Quantcast

Friday, 2 October 2015

Shelter Dogs - Myths, Truths And Training Tips

October is "adopt a shelter dog month."

I thought this would be a great time to shed some light on some of the myths that surround shelter dogs. It is unbelievable how many dogs end up in shelters each year, the numbers are simply astronomical. Do these dogs deserve to be in a shelter? No. Is there something we can do about it? Yes! You can get up, go to a shelter, and adopt a dog! But what if you simply can't adopt another right now? How can you help?

Don't underestimate the power of social media! More shelter dogs get attention from people sharing on social media than any other source! Google some shelters, share some dogs in need of a home, donate to the shelters to help out, or even point your friends and family towards adopting a shelter dog if you know they may be out looking for a pet to add to their family.

shelter dog quote


The feeling you get knowing you have rescued a dog who has been thrown away by it's previous owner (or whatever the case may be) is a feeling you couldn't even imagine until you experience it.

People have this thing lodged in their head that a shelter dog may be un-trainable, or they might think the dog will never be able to be trusted. These things are just not true...
Shelter dogs are absolutely just as trainable as any other dog out there, you just have to take the dogs past life into consideration. A dog who was abused, will take a different type of training. It all wraps around "knowing your dog." If the shelter knows what happened in the dogs previous life, that will help the situation greatly, because then you know what you are working with. But, if the past is a mystery, you just have to work with it.

Tips for training shelter dogs:

  1. Take it slow. If you do not know the past life of your shelter dog, you won't know what might trigger certain behaviors. Be on the lookout for these things as you discover your dog, and his personality. Work around whatever setbacks arise. Work with your dog, do not force him to learn something, or do something he is not comfortable with. 
  2. Take the time to learn your dog, and his triggers. Knowing your dog, and what he will, or not react to, will help training significantly. 
  3. Be understanding. Your shelter dog may be fearful of you, or other people in your house. The worst thing you can do in this situation, is force your dog to try and bond with you. Let him take his time. Offer treats, a safe environment, and over time, your dog will learn to trust you.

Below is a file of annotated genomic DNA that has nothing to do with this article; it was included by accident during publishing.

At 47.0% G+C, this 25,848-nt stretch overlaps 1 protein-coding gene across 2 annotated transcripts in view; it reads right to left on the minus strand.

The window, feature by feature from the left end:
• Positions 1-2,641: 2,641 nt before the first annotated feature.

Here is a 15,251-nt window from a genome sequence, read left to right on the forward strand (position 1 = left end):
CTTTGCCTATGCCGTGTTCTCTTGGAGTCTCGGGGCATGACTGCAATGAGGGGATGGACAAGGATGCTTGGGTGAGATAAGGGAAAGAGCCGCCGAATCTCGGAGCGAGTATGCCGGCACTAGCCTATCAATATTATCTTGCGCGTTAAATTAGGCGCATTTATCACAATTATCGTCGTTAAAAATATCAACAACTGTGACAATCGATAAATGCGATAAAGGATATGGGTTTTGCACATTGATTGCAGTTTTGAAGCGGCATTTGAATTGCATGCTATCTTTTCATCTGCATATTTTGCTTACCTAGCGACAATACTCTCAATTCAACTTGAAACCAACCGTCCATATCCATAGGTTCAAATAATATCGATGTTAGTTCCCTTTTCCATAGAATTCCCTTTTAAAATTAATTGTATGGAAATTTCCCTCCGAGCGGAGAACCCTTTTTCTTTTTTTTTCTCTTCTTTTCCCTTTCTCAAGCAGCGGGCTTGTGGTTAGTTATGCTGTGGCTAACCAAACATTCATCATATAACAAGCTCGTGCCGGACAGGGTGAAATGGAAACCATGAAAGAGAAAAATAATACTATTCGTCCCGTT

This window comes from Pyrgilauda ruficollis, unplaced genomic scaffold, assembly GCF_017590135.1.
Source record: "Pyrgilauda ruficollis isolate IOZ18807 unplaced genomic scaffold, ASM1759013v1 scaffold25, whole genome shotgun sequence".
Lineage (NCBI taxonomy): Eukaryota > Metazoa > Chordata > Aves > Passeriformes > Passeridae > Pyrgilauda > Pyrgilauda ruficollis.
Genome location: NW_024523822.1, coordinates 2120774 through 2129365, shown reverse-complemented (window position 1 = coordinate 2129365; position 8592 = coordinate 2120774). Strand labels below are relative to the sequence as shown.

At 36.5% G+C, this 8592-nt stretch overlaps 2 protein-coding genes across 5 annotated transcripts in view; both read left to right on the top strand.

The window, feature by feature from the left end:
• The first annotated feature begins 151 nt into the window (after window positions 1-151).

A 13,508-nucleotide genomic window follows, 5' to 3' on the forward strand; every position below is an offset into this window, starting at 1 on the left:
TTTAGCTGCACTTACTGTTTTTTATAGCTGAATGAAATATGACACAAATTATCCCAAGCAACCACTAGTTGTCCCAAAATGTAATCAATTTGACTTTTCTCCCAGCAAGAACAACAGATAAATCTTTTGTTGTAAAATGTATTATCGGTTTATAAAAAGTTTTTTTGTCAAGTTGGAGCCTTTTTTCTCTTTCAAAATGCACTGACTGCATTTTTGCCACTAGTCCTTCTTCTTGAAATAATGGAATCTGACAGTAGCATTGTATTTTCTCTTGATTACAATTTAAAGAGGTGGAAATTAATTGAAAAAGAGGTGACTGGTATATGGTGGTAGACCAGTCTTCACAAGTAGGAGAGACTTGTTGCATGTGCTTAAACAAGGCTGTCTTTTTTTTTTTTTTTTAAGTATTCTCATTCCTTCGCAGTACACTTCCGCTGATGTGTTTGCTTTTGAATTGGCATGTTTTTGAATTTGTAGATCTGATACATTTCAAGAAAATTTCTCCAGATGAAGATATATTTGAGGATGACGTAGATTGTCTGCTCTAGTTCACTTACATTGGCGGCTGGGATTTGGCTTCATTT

Shelter dogs are amazing dogs, just searching for someone to love them. Why not adopt?

Share your rescue/adopt stories with us in the comments!


Today is our Flashback Friday blog hop. We invite you to link up, and share your favorite memories/photos with us. Use the links below to join!

Siberian Husky swimming in the pool

My flashback photo for the week is my girl Mika, having a blast in the kiddie pool. Wonderful summer memories to keep in mind with our fast approaching cold weather!

Flashback Friday is hosted by Five Sibe's Mom
Co hosted by me, from Love Is Being Owned By A Husky
**Side note - I have not received the codes for this weeks Pet Parade blog hop, but I will be sure to update you all if it gets up and running this week. Thanks for understanding. xo






Flashback Friday Link Up:

26 comments:

  1. Great post! Zoe and Phoenix are both from the shelter and they are pretty awesome dogs. :)

    ReplyDelete
    Replies
    1. Thanks!! Shelter dogs are definitely awesome!

      Delete
  2. Both my pups were rescued from shelters. Even Hailey Bug has been trainable, for the most part!

    ReplyDelete
  3. Do you know that Jen has never adopted a pet at a shelter? It's true. Every one of the animals she has cared for was in need of a home and she took them in. That's how most people end up getting their pets- from someone else. And really, if you think about it, taking in a dog from a friend or family member is no different than taking one in from the shelter. Actually it is, because if you choose a reputable shelter, your dog is going to be better-behaved and evaluated for temperament.

    ReplyDelete
    Replies